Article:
CDS does not guarantee a good night’s sleep

If Greece restructures its debt, credit default swap owners appear to be covered against losses. But what if the restructuring is “voluntary” or debt magically changes nature: the insurance may prove illusory. → Read More

Post scriptum. Collateral damage with CDOs

Guaranteeing (1) the reinsurance (2) of credit risk (3)

May 14 the Belgian government – again – had to intervene to save KBC Group. The risks in synthetic collateralised debt obligations the financial group is exposed to have led to write-downs of 3,8 billion EUR in the first quarter. We remind the reader that the fair value of a financial instrument at any time should reflect a potential transaction price. A change in fair value does not necessarily imply a cash outflow.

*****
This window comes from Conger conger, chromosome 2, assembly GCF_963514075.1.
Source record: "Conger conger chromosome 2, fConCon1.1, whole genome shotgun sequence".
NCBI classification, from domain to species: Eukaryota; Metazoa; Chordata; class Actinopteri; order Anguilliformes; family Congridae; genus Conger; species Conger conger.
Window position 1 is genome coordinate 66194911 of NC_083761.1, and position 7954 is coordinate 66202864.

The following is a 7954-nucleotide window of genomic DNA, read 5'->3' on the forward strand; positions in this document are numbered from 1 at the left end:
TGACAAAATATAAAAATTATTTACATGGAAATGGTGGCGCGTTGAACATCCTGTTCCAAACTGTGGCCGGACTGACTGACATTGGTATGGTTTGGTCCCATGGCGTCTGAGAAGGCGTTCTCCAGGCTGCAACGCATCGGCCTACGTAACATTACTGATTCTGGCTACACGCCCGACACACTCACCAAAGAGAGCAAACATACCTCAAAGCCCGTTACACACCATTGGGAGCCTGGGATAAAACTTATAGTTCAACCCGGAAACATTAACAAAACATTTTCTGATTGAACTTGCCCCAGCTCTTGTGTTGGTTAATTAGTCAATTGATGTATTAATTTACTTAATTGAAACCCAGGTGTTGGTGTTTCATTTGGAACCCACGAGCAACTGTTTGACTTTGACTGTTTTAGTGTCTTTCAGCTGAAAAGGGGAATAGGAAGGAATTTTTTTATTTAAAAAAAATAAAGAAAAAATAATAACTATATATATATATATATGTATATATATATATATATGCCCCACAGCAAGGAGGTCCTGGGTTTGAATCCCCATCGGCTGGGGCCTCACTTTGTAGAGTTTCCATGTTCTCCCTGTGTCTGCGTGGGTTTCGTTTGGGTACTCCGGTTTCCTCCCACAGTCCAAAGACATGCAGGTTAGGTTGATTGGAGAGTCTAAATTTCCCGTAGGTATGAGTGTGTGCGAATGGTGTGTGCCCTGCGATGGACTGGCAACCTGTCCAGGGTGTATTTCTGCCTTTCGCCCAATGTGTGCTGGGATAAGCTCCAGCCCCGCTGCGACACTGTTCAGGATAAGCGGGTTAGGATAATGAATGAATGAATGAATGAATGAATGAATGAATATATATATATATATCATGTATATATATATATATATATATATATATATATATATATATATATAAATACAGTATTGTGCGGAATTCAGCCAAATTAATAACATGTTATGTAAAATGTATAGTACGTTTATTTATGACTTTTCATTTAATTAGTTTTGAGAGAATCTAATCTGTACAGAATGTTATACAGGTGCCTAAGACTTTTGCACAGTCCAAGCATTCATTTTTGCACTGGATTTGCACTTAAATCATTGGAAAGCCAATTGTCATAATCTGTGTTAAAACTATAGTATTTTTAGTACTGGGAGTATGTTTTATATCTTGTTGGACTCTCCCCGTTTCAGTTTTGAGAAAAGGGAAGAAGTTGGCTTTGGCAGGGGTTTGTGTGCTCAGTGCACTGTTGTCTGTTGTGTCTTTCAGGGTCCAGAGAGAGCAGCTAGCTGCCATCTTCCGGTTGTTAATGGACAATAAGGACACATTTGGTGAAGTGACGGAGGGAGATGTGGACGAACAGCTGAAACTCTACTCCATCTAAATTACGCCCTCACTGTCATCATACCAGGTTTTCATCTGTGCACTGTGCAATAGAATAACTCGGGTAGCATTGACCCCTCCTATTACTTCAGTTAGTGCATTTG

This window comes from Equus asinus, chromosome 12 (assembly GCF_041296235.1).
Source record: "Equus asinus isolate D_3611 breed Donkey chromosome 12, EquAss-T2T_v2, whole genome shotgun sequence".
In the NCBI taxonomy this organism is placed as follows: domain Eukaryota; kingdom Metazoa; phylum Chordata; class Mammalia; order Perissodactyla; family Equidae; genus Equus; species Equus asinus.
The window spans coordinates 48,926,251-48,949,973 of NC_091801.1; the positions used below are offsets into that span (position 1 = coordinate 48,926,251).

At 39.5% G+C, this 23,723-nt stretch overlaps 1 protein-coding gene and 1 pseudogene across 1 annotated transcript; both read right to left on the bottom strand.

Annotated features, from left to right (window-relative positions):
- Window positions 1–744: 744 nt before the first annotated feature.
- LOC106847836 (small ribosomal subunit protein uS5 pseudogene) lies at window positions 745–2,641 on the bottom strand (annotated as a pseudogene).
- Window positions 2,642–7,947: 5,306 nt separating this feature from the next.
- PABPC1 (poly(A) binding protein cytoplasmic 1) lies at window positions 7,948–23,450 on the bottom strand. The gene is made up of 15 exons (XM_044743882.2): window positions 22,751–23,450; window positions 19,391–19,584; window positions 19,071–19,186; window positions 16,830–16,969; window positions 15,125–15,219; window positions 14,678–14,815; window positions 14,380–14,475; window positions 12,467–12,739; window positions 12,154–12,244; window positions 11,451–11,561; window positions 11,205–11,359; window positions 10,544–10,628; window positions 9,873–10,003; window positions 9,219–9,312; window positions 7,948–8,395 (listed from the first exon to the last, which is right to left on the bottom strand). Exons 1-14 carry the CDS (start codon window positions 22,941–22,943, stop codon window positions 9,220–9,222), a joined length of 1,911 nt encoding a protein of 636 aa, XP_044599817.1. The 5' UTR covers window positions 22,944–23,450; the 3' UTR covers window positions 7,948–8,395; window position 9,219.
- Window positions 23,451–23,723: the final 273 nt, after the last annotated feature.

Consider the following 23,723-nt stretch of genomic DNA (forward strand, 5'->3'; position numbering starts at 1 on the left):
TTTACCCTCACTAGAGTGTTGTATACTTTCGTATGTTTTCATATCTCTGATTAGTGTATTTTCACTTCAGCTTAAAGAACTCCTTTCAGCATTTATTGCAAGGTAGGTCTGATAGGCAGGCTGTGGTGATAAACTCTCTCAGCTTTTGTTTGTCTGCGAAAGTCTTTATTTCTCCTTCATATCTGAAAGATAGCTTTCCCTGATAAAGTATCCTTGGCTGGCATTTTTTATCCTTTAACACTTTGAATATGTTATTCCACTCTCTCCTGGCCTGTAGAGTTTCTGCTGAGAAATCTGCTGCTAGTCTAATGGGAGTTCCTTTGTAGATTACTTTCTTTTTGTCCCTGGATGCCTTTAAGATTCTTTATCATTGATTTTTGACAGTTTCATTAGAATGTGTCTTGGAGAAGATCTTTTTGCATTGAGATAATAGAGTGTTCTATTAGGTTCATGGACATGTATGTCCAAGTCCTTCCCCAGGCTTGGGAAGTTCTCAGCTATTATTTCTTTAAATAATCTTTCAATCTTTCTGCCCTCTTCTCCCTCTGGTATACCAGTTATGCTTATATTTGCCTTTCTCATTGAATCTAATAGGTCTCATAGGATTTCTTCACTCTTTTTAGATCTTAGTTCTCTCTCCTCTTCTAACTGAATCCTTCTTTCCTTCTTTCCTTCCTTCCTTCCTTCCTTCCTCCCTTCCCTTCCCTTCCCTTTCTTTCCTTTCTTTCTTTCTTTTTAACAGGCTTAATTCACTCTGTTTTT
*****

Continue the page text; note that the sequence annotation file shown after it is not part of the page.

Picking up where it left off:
But where all of these junk credits not set to zero? → Read More

Collateral damage with collateralised debt obligations

Trading debt

The most important reason for the existence of banks is their ability to transform assets. A bank enables us to contract long term debt despite the typically shorter life span of our assets. By bundling our checking accounts a bank can, for example, extend mortgages.

This transformation is (among others) possible through securitisation, i.e. making debt such as credit card balances, corporate loans, receivables or mortgages tradable. KBC Bank for instance sells on a regular basis a pool of mortgage credit of its customers to a special purpose vehicle that in turn issues debt certificates with different risk profiles to investors. The interest and principal payments of these IOU’s are funded by the repayment of the often thousands of underlying individual mortgages. → Read More